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William Franklin “Will” Lee IV (born September 8, 1952) is an American musician and bassist, best known for his work on the CBS television program Late Show with David Letterman as part of the CBS Orchestra.
Born in San Antonio, Texas, Lee has recorded and/or toured with many artists including Bette Midler, The Brecker Brothers, Barry Manilow, Tatsuro Yamashita, Mariah Carey, Carly Simon, George Benson, Bob Mintzer, Steely Dan, Donald Fagen, B.B. King, Cat Stevens, Michael Bolton, Ringo Starr, Gloria Estefan & the Miami Sound Machine, Cyndi Lauper, James Brown, Cher, Laura Nyro, Al Green, Billy Joel, Liza Minnelli, Frank Sinatra, Carl Perkins, KISS Guitarist Ace Frehley, Barbra Streisand, Diana Ross, David Sanborn, Spyro Gyra, Ricky Martin, Natalie Cole, Roy Buchanan and others. Lee was also present on the Mark & Clark Bands hit record Worn Down Piano. Lee also performs with his Beatles tribute band, The Fab Faux, and has even had the opportunity to share the stage with three Beatles.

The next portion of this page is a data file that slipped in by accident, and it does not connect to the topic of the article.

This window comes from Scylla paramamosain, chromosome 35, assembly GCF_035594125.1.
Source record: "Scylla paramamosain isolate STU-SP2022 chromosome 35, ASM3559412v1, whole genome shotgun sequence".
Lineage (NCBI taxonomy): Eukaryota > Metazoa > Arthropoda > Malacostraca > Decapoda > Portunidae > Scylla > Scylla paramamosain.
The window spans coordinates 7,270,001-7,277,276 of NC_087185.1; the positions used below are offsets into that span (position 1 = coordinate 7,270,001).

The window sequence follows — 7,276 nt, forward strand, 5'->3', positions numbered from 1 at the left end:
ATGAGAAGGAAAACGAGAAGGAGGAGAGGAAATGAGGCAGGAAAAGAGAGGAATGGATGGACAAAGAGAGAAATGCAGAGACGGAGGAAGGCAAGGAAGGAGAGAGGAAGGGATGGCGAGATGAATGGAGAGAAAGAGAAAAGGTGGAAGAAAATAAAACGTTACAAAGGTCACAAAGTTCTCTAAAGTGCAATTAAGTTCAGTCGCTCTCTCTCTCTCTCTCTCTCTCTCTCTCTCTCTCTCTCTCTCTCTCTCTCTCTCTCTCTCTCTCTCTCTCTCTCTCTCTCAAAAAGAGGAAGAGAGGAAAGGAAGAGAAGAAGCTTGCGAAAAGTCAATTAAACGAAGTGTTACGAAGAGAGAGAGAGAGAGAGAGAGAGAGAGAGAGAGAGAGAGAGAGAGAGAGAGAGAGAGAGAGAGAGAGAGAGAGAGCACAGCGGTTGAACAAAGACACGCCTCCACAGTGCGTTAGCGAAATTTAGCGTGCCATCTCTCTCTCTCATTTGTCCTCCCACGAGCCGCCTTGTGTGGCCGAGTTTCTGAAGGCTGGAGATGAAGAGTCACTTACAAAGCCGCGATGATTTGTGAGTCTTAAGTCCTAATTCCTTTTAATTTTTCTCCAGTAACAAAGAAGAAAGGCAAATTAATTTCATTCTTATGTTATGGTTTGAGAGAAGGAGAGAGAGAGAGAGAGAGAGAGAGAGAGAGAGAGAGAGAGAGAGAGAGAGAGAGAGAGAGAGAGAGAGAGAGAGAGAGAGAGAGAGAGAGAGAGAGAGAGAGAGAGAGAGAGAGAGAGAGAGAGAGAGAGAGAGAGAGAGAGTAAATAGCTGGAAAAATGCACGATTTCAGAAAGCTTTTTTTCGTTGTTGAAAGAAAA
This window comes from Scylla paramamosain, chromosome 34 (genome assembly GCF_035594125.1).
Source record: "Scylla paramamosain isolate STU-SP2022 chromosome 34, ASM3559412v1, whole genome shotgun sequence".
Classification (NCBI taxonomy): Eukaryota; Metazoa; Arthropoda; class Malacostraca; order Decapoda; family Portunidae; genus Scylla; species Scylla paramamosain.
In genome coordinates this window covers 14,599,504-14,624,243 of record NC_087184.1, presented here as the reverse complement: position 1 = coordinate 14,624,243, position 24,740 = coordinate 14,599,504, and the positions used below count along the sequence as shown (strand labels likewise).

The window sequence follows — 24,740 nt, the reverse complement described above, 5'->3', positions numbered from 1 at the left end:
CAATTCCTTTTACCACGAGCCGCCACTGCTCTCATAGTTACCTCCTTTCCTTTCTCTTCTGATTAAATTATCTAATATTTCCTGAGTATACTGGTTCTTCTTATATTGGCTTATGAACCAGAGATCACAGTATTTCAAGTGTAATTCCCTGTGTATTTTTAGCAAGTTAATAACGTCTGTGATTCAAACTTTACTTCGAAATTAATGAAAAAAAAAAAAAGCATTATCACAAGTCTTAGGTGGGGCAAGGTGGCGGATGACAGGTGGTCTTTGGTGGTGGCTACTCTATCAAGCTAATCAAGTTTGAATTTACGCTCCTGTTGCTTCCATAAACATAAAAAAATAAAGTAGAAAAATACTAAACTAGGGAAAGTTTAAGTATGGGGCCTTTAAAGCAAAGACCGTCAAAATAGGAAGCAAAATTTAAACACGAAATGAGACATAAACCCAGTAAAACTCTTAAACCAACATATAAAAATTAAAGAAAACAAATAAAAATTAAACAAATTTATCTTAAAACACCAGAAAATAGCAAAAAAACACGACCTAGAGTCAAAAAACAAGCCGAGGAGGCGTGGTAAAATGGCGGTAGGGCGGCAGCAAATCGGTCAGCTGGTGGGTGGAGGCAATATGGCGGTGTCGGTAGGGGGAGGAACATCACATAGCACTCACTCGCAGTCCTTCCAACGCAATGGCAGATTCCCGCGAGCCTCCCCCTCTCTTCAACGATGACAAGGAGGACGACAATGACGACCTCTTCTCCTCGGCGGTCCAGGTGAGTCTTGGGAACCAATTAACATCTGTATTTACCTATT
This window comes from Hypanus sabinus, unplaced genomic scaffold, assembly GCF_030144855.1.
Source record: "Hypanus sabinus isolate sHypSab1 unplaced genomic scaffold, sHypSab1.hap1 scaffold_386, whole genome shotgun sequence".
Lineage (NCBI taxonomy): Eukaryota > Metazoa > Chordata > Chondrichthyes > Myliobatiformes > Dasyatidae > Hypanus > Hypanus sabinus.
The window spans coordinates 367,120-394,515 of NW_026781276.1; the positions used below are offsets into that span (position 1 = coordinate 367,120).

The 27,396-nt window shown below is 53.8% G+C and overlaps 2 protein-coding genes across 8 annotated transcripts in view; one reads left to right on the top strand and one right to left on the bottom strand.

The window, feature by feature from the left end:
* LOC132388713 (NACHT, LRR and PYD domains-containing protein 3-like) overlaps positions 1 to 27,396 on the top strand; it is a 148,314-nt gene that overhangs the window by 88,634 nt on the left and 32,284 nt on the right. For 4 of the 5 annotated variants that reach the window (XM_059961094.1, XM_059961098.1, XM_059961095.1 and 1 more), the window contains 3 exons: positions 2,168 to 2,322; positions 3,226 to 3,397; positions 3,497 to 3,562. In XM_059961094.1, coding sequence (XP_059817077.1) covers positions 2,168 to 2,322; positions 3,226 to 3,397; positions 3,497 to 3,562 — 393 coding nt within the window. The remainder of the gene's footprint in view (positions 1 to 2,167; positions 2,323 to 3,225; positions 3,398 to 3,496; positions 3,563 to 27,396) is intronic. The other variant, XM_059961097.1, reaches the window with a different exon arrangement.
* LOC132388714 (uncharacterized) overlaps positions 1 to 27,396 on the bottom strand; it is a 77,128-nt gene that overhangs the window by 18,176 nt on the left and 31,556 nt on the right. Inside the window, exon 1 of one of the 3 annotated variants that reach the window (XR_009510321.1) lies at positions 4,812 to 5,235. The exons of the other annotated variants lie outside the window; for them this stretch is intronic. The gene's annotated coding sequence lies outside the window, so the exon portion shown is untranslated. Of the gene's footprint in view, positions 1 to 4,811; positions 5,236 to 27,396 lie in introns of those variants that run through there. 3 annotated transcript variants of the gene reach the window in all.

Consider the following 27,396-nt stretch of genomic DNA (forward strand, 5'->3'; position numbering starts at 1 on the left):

The Brecker Bros. (Arista, 1975) is as near a perfect debut as is likely to be heard anywhere. From the opening one-two punch of the up-tempo “Some Skunk Funk” and greasier “Sponge,” a number of Brecker Brothers markers are already defined: forceful three-voice horn lines; guitar and keyboards support, both comping and providing additional counter-melodies; and unshakable, in-the-pocket grooves from bassists and drummers joined at the hip. This is rock-edged music to be sure, but it couldn’t have come from anywhere else but a collective with a firm foothold in the jazz tradition. And when it comes to soloing, beyond the intrinsic virtuosity of everyone involved, this is a truly electric and electrified band, with Randy’s first trumpet solo on “Some Skunk Funk” a searing, soaring exploration of melody and sound. Michael’s opening salvo is more decidedly acoustic, but he’s already in the process of formulating the signatures at this early stage (still in his mid-twenties), and it’s abundantly clear that he’s already a force with which to be reckoned; a player who will go on to influence both peers like Bob Berg and future generations of players like Chris Potter.